Happiness is Simple, Not Easy (Part 3 of 3)

If you haven’t yet, please check out Part 1 and Part 2 of this happiness series.

An Evolutionary Paradox

It sounds relaxing, vegetating in front of a TV, hitting the channel-down button as the screen’s rapidly changing colours light up our faces. After the novelty wears off, though, we don’t feel great.

It’s counter-intuitive, since we’re taught from a young age that not needing to expend much labour is the true mark of accomplishment. Our minds are packed with images of royalty lounging on their priceless furniture surrounded by servants, and successful business people (modern royalty) in an oceanside summer home with a brilliant view, frozen for eternity before a sublime sunset.

In all our imagery of success and happiness, we see people relaxed and comfortable. So if we can enjoy convenience and ease today, we should snatch up the opportunity without the gargantuan cost of a lifetime of effort, right? Why wait to be comfortable? Why miss out on being happy now?

It may seem like it makes sense that we would have evolved to be happiest when we’re spending the least energy to dissuade us from wasting calories that were so precious in the pre-industrial world. Following that logic, there should be an inverse relationship between our happiness while performing any task and its difficulty.

However, this isn’t the case. Counting grains of rice and sitting in traffic isn’t a treat. Our youth aren’t at risk for becoming addicted to slowly and aimlessly walking around their neighbourhood. We don’t groan in frustration if we mistakenly chose the fastest-moving checkout aisle at the grocery store, robbing us of the opportunity to simply stand there. Our world is the opposite.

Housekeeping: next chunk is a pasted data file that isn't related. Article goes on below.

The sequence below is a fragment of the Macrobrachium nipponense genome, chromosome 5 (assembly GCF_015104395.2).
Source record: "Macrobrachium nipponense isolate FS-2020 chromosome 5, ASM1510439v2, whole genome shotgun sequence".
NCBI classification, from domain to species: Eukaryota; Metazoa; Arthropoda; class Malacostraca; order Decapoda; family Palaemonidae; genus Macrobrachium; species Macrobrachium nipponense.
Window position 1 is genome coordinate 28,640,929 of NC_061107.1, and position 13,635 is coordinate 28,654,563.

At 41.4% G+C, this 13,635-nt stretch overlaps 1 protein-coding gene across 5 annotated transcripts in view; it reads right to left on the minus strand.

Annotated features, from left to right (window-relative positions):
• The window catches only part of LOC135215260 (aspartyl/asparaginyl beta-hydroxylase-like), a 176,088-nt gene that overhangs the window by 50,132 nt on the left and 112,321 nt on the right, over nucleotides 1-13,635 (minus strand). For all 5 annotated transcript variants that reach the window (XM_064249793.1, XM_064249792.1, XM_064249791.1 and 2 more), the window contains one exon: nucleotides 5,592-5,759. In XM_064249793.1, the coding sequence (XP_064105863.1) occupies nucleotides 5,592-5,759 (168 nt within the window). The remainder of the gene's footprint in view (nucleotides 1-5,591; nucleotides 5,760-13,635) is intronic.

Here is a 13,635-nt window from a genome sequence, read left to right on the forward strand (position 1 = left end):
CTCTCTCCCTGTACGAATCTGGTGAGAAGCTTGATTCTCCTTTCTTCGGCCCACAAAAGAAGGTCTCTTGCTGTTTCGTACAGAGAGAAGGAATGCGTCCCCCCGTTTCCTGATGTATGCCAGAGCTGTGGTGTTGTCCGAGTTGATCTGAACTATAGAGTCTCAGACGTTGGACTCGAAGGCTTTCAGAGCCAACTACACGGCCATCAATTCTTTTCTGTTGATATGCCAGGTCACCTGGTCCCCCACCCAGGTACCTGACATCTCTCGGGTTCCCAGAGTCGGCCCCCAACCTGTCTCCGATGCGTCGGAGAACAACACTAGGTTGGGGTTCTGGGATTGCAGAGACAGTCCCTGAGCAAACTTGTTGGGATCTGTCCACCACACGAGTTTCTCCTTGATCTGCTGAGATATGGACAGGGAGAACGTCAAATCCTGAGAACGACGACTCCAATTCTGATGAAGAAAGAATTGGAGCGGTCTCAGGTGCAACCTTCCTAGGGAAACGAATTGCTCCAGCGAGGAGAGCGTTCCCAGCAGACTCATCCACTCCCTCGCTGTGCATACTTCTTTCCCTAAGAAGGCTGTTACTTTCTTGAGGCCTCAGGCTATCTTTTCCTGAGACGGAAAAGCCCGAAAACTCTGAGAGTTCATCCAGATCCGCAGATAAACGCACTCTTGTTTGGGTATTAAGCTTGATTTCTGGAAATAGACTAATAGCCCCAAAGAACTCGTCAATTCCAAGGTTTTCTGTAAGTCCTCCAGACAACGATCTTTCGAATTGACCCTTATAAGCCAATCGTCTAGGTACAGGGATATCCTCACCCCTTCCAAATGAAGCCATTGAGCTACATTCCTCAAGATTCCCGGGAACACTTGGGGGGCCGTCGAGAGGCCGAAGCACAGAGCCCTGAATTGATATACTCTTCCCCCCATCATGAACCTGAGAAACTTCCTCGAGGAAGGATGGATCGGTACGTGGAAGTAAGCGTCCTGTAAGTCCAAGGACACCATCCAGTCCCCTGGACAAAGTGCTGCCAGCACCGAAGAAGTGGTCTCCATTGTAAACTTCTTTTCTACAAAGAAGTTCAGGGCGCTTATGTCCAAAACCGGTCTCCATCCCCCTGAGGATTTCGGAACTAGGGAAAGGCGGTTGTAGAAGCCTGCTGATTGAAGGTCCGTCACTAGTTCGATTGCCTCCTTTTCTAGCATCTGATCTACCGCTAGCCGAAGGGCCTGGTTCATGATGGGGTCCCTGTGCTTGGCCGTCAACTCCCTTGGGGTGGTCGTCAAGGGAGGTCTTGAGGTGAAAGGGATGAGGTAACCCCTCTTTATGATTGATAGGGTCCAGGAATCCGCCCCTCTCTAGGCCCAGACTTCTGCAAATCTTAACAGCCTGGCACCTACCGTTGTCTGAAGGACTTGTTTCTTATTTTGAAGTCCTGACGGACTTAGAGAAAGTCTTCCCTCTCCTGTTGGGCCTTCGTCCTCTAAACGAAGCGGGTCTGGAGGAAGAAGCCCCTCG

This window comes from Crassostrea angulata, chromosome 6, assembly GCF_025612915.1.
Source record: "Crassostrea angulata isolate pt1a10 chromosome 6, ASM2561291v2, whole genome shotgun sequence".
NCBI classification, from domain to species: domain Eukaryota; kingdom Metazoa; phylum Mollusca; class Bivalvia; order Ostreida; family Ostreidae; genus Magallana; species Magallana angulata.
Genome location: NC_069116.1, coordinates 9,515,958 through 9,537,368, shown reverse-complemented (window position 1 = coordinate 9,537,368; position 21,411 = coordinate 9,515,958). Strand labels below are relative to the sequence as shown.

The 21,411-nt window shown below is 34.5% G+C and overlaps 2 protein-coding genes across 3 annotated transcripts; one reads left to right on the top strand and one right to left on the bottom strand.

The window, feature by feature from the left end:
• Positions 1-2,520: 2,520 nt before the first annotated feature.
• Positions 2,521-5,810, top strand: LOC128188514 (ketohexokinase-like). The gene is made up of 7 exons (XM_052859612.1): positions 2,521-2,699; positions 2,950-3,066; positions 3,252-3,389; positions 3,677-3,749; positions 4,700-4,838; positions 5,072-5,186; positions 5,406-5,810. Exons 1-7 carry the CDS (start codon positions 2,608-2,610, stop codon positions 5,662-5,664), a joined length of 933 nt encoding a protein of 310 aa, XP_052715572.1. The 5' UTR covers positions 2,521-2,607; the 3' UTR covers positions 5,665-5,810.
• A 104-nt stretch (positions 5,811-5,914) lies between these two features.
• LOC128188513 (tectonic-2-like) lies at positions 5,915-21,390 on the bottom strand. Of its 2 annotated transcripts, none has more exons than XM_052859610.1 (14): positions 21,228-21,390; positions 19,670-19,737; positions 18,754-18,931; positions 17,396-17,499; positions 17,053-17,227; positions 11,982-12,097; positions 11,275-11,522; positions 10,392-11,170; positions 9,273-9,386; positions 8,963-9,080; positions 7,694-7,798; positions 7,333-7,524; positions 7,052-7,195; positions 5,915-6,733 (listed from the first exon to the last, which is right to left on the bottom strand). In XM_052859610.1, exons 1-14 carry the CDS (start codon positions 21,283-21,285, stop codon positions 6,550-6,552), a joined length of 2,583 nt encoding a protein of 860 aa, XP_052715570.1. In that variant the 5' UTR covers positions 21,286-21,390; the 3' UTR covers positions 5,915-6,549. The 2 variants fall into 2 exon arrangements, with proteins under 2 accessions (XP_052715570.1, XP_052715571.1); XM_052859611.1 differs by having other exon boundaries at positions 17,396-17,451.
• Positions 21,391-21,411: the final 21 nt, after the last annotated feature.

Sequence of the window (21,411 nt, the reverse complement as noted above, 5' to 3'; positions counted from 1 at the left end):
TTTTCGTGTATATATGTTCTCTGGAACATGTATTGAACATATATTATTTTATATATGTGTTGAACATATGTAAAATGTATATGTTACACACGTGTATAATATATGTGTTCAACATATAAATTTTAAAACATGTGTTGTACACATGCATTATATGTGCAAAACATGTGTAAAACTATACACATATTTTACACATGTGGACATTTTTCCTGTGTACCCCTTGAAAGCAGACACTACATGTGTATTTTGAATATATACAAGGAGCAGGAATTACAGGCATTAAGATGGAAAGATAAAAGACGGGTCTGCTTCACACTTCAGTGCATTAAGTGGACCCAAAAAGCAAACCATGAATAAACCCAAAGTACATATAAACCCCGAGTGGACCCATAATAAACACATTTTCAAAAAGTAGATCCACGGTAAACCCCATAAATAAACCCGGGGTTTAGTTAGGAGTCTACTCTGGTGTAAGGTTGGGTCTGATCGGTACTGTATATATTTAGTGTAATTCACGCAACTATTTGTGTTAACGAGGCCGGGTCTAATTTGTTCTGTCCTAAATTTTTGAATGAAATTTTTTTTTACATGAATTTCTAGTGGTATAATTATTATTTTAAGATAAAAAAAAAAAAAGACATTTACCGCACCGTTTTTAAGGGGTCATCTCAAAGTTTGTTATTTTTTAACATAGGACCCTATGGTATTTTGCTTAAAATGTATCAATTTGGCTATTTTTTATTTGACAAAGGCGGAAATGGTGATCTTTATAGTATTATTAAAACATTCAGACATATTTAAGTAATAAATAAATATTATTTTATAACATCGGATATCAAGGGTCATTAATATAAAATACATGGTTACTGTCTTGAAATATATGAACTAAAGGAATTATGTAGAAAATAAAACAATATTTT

The Skill-Difficulty Fit

We abhor mindless tasks. Idleness with intent is relaxation, but idleness without intent is boredom, and as a 2014 study in which participants would rather electrocute themselves than sit still for up to 15 minutes showed, we prefer even physical pain to boredom. We relish the challenge. We like to try.

But of course, universally difficult tasks don’t make us happy either. We don’t get excited at the idea of scrubbing our driveway clean with an old toothbrush, or signing up for an Ironman race with no training. When the objective isn’t clear or the reward for completion doesn’t excite us, we don’t feel motivated.

When there is purpose, though, we love to see ourselves gain proficiency and skill over time, performing increasingly difficult versions of the task until we develop mastery. When an activity has the perfect combination of purpose, difficulty (given our skill level), and feedback, we feel engaged, enriched, and motivated.

We thrive when we feel like our limits are being pushed without being shoved. We love when an activity takes up enough of our attention that we don’t have any mental space left to worry if we’ve left the stove on. When a task has those magical ingredients, we are elevated to a trance-like state. This is “flow.”

The Importance of Channelling Excess Energy

The outside world melts away, and we feel this odd sensation of being outside of ourselves, forgetting any identifying characteristics of who we are. Maybe we’re playing football with our friends, coding for work, or painting something for somebody we love. We feel “in the zone” — our perception of time distorts, we feel a sense of oneness with the task at hand, and most importantly, we feel a deep sense of clarity and enjoyment.

Consciousness is in a perpetual state of entropy. Our mind, when left to its own devices, is diffusing its energy aimlessly. This is inherently unpleasant. Although a natural byproduct of consciousness, this mental energy, when in excess, can become corrosive and destructive, leading to chaos for the mind. We might feel fidgety, anxious, worried, restless, even unhappy, without a discernible cause.

Immersing ourselves in flow gives order to consciousness and protects our minds against the negative effects of unused mental energy. Like pouring sand into a bucket and overturning it to make the shape of a castle, focus gives form to our consciousness and provides it a scaffolding on which to exist in a healthy and productive way.